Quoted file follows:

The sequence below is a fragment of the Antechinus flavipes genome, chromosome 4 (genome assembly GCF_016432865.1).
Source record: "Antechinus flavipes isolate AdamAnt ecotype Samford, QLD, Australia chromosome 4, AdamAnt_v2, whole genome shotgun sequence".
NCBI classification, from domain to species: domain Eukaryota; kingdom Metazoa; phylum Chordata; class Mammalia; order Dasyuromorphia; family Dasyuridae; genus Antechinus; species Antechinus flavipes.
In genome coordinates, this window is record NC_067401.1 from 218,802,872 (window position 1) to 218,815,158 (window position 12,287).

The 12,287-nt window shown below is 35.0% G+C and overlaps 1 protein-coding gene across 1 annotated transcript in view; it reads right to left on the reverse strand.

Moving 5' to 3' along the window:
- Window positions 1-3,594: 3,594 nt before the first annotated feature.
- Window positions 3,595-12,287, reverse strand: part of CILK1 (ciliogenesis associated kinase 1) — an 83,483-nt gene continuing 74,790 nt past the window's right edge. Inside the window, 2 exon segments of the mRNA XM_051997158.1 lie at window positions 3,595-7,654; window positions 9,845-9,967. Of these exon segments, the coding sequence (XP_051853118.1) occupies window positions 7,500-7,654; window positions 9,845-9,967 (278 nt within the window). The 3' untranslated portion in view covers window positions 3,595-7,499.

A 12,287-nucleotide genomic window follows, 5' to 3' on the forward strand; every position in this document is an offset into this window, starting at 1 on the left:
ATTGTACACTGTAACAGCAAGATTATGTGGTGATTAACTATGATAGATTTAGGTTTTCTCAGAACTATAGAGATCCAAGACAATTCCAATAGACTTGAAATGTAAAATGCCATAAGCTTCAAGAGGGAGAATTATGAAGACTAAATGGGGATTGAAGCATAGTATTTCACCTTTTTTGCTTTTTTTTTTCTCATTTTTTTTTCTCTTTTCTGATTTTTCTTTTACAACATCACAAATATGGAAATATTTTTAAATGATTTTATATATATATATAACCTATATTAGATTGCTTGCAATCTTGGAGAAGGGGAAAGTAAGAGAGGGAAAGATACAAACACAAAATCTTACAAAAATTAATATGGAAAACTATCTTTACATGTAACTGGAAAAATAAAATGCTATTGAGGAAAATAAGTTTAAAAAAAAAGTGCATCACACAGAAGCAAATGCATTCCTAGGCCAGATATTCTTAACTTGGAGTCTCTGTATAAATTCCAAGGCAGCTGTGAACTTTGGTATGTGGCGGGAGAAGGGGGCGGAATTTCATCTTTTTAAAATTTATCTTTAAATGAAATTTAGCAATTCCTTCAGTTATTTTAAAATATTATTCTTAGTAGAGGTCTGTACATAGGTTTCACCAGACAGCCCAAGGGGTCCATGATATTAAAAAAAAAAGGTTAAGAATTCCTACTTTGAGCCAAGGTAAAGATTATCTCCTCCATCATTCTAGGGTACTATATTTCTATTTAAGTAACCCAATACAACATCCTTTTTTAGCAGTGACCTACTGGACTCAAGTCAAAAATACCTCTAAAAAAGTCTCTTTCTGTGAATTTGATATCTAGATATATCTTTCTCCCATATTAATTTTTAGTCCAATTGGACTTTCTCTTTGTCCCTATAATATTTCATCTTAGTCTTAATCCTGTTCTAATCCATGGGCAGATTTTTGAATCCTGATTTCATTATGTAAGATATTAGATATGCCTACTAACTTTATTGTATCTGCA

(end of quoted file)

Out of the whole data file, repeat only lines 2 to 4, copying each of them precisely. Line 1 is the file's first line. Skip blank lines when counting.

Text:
Source record: "Antechinus flavipes isolate AdamAnt ecotype Samford, QLD, Australia chromosome 4, AdamAnt_v2, whole genome shotgun sequence".
NCBI classification, from domain to species: domain Eukaryota; kingdom Metazoa; phylum Chordata; class Mammalia; order Dasyuromorphia; family Dasyuridae; genus Antechinus; species Antechinus flavipes.
In genome coordinates, this window is record NC_067401.1 from 218,802,872 (window position 1) to 218,815,158 (window position 12,287).